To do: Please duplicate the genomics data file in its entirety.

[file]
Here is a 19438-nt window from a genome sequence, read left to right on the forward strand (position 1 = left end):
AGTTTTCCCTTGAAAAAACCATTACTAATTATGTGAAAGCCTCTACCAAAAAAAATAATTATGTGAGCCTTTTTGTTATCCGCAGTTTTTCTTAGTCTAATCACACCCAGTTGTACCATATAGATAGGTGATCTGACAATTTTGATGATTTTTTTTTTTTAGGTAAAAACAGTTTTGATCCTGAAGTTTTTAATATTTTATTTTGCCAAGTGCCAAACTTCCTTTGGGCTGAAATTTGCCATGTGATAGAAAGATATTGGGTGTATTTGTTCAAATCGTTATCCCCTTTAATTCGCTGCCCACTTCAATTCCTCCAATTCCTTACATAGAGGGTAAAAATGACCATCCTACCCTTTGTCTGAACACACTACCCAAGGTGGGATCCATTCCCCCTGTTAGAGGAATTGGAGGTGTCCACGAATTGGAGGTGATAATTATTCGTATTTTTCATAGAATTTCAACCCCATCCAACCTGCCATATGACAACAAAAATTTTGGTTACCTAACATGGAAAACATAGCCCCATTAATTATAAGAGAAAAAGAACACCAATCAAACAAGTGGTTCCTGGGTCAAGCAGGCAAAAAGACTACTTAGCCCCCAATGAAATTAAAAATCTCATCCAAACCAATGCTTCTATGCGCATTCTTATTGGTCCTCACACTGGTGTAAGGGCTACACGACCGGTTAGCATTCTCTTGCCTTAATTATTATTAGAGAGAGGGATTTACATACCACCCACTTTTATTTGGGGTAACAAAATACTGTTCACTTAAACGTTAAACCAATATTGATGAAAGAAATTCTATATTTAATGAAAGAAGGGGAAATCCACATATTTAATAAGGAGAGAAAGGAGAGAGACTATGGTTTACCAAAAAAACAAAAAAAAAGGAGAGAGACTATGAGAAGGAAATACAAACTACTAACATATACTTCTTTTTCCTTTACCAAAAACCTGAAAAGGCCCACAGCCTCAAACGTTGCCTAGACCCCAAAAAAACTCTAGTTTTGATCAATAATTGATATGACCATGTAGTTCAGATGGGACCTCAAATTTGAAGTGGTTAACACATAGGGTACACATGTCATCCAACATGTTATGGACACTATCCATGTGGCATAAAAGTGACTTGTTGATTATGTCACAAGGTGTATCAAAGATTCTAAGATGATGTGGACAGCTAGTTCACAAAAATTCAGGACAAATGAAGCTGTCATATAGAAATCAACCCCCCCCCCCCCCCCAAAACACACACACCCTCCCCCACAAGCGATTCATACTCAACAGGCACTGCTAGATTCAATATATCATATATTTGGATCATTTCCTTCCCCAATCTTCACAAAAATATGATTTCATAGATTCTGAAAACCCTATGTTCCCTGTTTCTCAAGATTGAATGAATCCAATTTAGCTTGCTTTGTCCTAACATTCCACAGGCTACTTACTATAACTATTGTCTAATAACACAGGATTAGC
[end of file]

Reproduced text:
Here is a 19438-nt window from a genome sequence, read left to right on the forward strand (position 1 = left end):
AGTTTTCCCTTGAAAAAACCATTACTAATTATGTGAAAGCCTCTACCAAAAAAAATAATTATGTGAGCCTTTTTGTTATCCGCAGTTTTTCTTAGTCTAATCACACCCAGTTGTACCATATAGATAGGTGATCTGACAATTTTGATGATTTTTTTTTTTTAGGTAAAAACAGTTTTGATCCTGAAGTTTTTAATATTTTATTTTGCCAAGTGCCAAACTTCCTTTGGGCTGAAATTTGCCATGTGATAGAAAGATATTGGGTGTATTTGTTCAAATCGTTATCCCCTTTAATTCGCTGCCCACTTCAATTCCTCCAATTCCTTACATAGAGGGTAAAAATGACCATCCTACCCTTTGTCTGAACACACTACCCAAGGTGGGATCCATTCCCCCTGTTAGAGGAATTGGAGGTGTCCACGAATTGGAGGTGATAATTATTCGTATTTTTCATAGAATTTCAACCCCATCCAACCTGCCATATGACAACAAAAATTTTGGTTACCTAACATGGAAAACATAGCCCCATTAATTATAAGAGAAAAAGAACACCAATCAAACAAGTGGTTCCTGGGTCAAGCAGGCAAAAAGACTACTTAGCCCCCAATGAAATTAAAAATCTCATCCAAACCAATGCTTCTATGCGCATTCTTATTGGTCCTCACACTGGTGTAAGGGCTACACGACCGGTTAGCATTCTCTTGCCTTAATTATTATTAGAGAGAGGGATTTACATACCACCCACTTTTATTTGGGGTAACAAAATACTGTTCACTTAAACGTTAAACCAATATTGATGAAAGAAATTCTATATTTAATGAAAGAAGGGGAAATCCACATATTTAATAAGGAGAGAAAGGAGAGAGACTATGGTTTACCAAAAAAACAAAAAAAAAGGAGAGAGACTATGAGAAGGAAATACAAACTACTAACATATACTTCTTTTTCCTTTACCAAAAACCTGAAAAGGCCCACAGCCTCAAACGTTGCCTAGACCCCAAAAAAACTCTAGTTTTGATCAATAATTGATATGACCATGTAGTTCAGATGGGACCTCAAATTTGAAGTGGTTAACACATAGGGTACACATGTCATCCAACATGTTATGGACACTATCCATGTGGCATAAAAGTGACTTGTTGATTATGTCACAAGGTGTATCAAAGATTCTAAGATGATGTGGACAGCTAGTTCACAAAAATTCAGGACAAATGAAGCTGTCATATAGAAATCAACCCCCCCCCCCCCCCCAAAACACACACACCCTCCCCCACAAGCGATTCATACTCAACAGGCACTGCTAGATTCAATATATCATATATTTGGATCATTTCCTTCCCCAATCTTCACAAAAATATGATTTCATAGATTCTGAAAACCCTATGTTCCCTGTTTCTCAAGATTGAATGAATCCAATTTAGCTTGCTTTGTCCTAACATTCCACAGGCTACTTACTATAACTATTGTCTAATAACACAGGATTAGC